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Star Trek: Enterprise – Season 4 (Review)

This May, we’re taking a look at the fourth (and final) season of Star Trek: Enterprise. Check back daily for the latest review.

This is the end.

Star Trek: Enterprise would be the first live action Star Trek spin-off to run less than seven seasons. It would mark the end of eighteen years (and twenty-five seasons) of uninterrupted Star Trek on television. It would be the first of the spin-offs to be actively cancelled instead of passively retired on its own terms. It represented the end of the Berman era. The show had been lucky to scrape a fourth season, with UPN considering axing the show after the end of the third season. The fourth season only came about as a result of a lot of compromise by all involved.

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This shadow hangs over the fourth season. It seems quite clear from the outset that nobody involved is counting upon a fifth season. There was massive staff attrition, with veteran writers like Chris Black, David A. Goodman and Phyllis Strong all departing the writers’ room. Rick Berman and Brannon Braga took a step back from the day-to-day running the series. As the year grinds on, the show becomes increasingly (and morbidly) fixated upon its own impending demise. The clock is counting down, and the show is aware of it.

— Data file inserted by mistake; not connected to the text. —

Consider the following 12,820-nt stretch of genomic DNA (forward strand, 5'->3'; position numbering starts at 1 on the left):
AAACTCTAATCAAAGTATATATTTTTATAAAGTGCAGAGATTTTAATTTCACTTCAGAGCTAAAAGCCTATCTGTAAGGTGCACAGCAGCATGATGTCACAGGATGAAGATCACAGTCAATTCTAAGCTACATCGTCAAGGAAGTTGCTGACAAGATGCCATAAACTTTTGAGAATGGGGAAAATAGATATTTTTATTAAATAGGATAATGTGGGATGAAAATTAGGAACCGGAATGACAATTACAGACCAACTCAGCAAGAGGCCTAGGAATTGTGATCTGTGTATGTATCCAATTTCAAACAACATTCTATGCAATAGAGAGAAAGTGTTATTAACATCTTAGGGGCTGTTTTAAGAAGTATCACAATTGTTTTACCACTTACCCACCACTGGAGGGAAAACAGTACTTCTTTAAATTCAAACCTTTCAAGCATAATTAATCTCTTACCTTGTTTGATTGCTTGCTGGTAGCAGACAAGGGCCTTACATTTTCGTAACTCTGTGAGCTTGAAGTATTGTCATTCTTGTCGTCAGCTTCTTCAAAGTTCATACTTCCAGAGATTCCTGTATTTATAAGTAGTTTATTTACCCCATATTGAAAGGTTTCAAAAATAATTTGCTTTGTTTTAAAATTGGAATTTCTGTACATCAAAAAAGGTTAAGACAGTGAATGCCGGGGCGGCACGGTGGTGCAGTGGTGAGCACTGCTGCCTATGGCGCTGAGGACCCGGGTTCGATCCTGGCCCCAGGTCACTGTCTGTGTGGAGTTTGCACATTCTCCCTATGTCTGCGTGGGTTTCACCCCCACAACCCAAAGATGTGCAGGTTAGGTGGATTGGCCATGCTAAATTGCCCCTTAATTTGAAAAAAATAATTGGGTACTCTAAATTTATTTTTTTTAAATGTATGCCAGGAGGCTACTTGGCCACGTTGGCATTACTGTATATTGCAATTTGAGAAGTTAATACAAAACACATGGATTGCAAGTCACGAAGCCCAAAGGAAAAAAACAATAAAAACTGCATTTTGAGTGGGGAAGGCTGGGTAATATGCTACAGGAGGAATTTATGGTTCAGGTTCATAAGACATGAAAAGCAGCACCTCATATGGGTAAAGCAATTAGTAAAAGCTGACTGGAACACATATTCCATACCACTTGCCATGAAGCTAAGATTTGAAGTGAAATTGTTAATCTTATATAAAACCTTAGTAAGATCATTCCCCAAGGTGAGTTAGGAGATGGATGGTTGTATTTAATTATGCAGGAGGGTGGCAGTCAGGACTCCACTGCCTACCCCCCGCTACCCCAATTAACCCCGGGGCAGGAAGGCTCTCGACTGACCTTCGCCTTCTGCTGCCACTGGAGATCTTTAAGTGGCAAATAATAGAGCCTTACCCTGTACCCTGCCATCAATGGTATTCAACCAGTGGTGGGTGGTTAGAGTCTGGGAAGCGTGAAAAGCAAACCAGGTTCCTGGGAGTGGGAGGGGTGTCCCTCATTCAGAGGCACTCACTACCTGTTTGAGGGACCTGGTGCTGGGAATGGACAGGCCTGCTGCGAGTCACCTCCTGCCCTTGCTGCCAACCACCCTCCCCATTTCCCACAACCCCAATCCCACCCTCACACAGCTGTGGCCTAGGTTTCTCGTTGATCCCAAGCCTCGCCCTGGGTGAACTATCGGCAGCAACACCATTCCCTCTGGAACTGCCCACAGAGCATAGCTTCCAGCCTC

All of this is a massive shame, because the fourth season features some of the best work of the show’s four-year run. It also seems surprisingly aligned with where pop culture is going in the decade ahead, for better and for worse. The result is a season that is intriguing and ambitious, insightful and worthy. The fourth season has a lot to recommend it, and even the elements that do not work are interesting in the way that they do not work. As much as the fourth season closes the book on an era of Star Trek, it also summons the future.

ent-divergence20a

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Star Trek: Enterprise – Demons (Review)

This May, we’re taking a look at the fourth (and final) season of Star Trek: Enterprise. Check back daily for the latest review.

In some ways, Star Trek: Enterprise ends where it should have began.

A lot of the final stretch of the final season seems dedicated to exploring the show’s original sin, the flaws that came baked into the premise as early as Broken Bow. After all, Bound had taken the cringe-inducing adolescent fixation on “sexiness” that informed ideas like the “decontamination gel” and pushed them to their sexist extremes. Similarly, In a Mirror, Darkly, Part I and In a Mirror, Darkly, Part II offered the revenge of the two members of the ensemble all but forgotten in subsequent years while pushing the show’s early reactionary tendencies to eleven.